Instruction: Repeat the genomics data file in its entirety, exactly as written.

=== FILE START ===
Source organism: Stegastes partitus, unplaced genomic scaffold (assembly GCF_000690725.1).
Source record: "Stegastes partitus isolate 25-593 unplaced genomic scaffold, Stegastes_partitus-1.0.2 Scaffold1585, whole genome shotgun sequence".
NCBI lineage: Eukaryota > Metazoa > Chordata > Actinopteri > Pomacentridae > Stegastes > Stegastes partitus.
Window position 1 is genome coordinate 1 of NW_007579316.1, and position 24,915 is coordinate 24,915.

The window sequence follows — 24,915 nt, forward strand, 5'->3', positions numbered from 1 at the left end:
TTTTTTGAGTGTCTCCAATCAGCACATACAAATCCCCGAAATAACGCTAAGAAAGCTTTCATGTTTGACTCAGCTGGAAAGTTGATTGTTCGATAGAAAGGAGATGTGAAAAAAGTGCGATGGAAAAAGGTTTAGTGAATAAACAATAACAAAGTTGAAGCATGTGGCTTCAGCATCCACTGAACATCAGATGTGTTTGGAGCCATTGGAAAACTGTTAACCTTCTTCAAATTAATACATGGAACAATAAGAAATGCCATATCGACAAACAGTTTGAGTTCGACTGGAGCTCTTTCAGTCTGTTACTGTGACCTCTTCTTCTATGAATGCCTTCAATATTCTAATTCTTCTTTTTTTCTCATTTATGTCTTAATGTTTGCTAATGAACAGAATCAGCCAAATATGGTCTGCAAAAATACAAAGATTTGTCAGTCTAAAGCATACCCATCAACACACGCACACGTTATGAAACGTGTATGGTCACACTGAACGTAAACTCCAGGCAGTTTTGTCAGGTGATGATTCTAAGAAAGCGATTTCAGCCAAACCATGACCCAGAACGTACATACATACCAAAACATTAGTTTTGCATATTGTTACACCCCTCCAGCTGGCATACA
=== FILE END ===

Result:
Source organism: Stegastes partitus, unplaced genomic scaffold (assembly GCF_000690725.1).
Source record: "Stegastes partitus isolate 25-593 unplaced genomic scaffold, Stegastes_partitus-1.0.2 Scaffold1585, whole genome shotgun sequence".
NCBI lineage: Eukaryota > Metazoa > Chordata > Actinopteri > Pomacentridae > Stegastes > Stegastes partitus.
Window position 1 is genome coordinate 1 of NW_007579316.1, and position 24,915 is coordinate 24,915.

The window sequence follows — 24,915 nt, forward strand, 5'->3', positions numbered from 1 at the left end:
TTTTTTGAGTGTCTCCAATCAGCACATACAAATCCCCGAAATAACGCTAAGAAAGCTTTCATGTTTGACTCAGCTGGAAAGTTGATTGTTCGATAGAAAGGAGATGTGAAAAAAGTGCGATGGAAAAAGGTTTAGTGAATAAACAATAACAAAGTTGAAGCATGTGGCTTCAGCATCCACTGAACATCAGATGTGTTTGGAGCCATTGGAAAACTGTTAACCTTCTTCAAATTAATACATGGAACAATAAGAAATGCCATATCGACAAACAGTTTGAGTTCGACTGGAGCTCTTTCAGTCTGTTACTGTGACCTCTTCTTCTATGAATGCCTTCAATATTCTAATTCTTCTTTTTTTCTCATTTATGTCTTAATGTTTGCTAATGAACAGAATCAGCCAAATATGGTCTGCAAAAATACAAAGATTTGTCAGTCTAAAGCATACCCATCAACACACGCACACGTTATGAAACGTGTATGGTCACACTGAACGTAAACTCCAGGCAGTTTTGTCAGGTGATGATTCTAAGAAAGCGATTTCAGCCAAACCATGACCCAGAACGTACATACATACCAAAACATTAGTTTTGCATATTGTTACACCCCTCCAGCTGGCATACA